By Joseph Dele Atoyebi
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Additional info for A reference grammar of Oko: A West Benue-Congo language of North-Central Nigeria
1 Oral vowels: /i u e ] ^ o a/ Each of the oral vowels has a nasalized allophonic variant. 2 Nasalized vowels: /n o uo eo ]o ^o oo ao/ The oral vowels can occur in any position of a word, while the nasalized vowels occur in the environment before a syllable-final N. There is no case of a nasalized vowels occurring in word-initial position. Instances of nasalized vowels in Òko are only oral vowels becoming nasalized before a syllable-final N (cf. 2). A syllable-final N is defined as a syllable with an N coda.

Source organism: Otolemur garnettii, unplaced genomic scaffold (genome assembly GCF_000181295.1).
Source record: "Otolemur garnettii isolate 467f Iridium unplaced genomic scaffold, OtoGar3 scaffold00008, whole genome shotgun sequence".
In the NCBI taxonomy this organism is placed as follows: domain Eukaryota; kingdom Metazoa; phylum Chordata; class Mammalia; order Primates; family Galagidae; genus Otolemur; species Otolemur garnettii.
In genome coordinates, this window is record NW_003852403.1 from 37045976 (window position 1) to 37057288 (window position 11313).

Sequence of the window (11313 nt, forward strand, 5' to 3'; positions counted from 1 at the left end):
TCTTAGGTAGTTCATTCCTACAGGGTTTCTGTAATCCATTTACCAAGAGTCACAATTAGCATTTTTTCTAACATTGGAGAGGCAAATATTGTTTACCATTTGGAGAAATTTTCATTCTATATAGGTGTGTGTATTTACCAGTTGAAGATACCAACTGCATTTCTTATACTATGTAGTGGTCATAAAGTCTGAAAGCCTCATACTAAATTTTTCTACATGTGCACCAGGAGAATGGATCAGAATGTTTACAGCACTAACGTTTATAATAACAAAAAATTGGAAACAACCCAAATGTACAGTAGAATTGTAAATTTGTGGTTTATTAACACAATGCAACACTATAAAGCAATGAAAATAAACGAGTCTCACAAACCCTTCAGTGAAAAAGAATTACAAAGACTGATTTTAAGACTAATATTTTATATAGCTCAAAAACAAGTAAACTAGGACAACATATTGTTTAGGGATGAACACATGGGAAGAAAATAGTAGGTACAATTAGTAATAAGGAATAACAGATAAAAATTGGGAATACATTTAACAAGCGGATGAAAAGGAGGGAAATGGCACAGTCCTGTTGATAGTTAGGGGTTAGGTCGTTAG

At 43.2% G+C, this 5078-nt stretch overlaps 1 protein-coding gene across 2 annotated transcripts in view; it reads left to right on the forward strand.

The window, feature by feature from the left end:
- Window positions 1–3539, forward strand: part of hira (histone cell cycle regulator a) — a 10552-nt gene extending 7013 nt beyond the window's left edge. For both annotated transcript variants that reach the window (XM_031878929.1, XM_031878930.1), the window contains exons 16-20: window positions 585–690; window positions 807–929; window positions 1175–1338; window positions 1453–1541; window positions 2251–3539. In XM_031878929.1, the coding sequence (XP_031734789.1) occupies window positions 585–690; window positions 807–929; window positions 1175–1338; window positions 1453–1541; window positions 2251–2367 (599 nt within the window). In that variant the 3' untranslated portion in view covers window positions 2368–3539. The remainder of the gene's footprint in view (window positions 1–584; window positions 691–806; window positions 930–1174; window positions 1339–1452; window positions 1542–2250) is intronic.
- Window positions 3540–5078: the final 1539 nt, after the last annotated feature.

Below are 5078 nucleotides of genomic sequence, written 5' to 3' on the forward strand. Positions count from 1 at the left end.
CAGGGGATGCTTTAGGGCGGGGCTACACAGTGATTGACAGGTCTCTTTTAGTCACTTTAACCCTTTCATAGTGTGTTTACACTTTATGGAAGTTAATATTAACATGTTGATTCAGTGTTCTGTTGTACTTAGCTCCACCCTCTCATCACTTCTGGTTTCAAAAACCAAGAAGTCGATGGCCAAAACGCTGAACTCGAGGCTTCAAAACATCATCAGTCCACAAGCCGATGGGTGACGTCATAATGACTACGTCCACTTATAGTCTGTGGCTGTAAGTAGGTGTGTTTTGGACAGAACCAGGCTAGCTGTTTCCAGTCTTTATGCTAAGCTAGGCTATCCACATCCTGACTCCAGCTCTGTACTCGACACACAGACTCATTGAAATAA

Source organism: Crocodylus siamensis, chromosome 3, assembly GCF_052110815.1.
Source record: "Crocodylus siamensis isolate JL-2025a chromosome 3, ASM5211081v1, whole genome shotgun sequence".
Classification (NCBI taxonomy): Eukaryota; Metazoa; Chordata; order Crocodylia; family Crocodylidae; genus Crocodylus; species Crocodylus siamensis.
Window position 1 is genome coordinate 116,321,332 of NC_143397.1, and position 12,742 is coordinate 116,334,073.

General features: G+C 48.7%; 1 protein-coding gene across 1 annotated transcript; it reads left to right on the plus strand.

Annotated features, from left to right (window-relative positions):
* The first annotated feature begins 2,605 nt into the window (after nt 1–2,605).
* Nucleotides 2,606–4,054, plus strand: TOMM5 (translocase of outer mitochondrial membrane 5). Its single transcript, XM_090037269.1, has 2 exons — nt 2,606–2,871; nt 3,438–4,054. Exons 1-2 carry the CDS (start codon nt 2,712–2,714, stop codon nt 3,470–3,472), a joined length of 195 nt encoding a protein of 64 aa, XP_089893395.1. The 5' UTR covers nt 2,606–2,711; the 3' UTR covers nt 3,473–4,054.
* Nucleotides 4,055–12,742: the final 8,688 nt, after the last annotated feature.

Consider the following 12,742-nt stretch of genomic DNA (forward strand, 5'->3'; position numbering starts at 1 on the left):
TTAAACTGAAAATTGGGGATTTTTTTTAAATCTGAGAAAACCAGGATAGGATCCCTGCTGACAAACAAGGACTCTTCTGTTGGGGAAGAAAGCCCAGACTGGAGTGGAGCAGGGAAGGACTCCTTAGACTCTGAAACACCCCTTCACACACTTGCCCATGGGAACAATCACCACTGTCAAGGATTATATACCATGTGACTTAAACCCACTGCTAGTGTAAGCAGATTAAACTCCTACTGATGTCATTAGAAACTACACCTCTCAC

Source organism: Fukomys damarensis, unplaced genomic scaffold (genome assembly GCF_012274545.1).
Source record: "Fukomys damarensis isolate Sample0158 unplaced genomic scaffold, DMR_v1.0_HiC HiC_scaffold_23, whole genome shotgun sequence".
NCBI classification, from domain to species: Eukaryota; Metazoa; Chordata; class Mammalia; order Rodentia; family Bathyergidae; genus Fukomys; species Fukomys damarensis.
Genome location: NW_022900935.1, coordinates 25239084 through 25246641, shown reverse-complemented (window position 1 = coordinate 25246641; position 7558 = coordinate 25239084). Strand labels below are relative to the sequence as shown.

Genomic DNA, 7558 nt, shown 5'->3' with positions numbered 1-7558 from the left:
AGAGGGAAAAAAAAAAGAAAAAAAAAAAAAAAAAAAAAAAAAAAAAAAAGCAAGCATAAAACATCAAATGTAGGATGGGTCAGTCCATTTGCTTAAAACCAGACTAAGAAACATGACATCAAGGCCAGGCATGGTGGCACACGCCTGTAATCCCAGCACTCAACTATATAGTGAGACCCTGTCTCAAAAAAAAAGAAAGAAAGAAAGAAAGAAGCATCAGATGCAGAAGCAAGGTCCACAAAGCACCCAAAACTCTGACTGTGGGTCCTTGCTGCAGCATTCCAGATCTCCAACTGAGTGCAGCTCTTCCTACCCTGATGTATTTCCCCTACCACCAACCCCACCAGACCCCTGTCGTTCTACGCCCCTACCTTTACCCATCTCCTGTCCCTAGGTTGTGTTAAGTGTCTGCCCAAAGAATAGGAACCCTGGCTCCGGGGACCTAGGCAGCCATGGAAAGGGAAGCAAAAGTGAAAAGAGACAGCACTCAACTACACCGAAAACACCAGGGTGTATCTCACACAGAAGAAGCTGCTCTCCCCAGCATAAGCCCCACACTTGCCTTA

Wó] \ (d) [ma@]? rC@]K \ (b) head kill sit bone dog front ? pa@nófu] ‘skull’ ? úwó] [Wwa@n ‘kill a dog’ ? rC@]K [ma@n ‘sit in front’ On the other hand, where the onset consonant is non-bilabial, the surface form of the syllable-final N is always [m] after the nasalized [ã]. Interestingly, the bilabial constraint is so strong to the extent that consonant sounds that have labial coloring such as labio-dental /f/ and labial-velar /kp, gb/, are treated the same way as other consonants which have no labial feature; for instance, /t d k g r/, as seen in the list in (40al).
Similarly, the formation of the ? b>KrCK ‘7’ involves the combination of ùpi ‘five’ and ebòrè ‘two’. numeral úf>@m There is a spirantization process where /p/ becomes fricativized by becoming /f/, and an insertion of -m- (see also chapter 12). 3 Glide formation A glide is a sound produced as a vowel but with the distributional properties of a consonant. Glides are also referred to as 'semi-vowels'. In the production of the glides /j/ and /w/ the vocal tract is slightly narrower than for the vowels /i/ and /u/ respectively.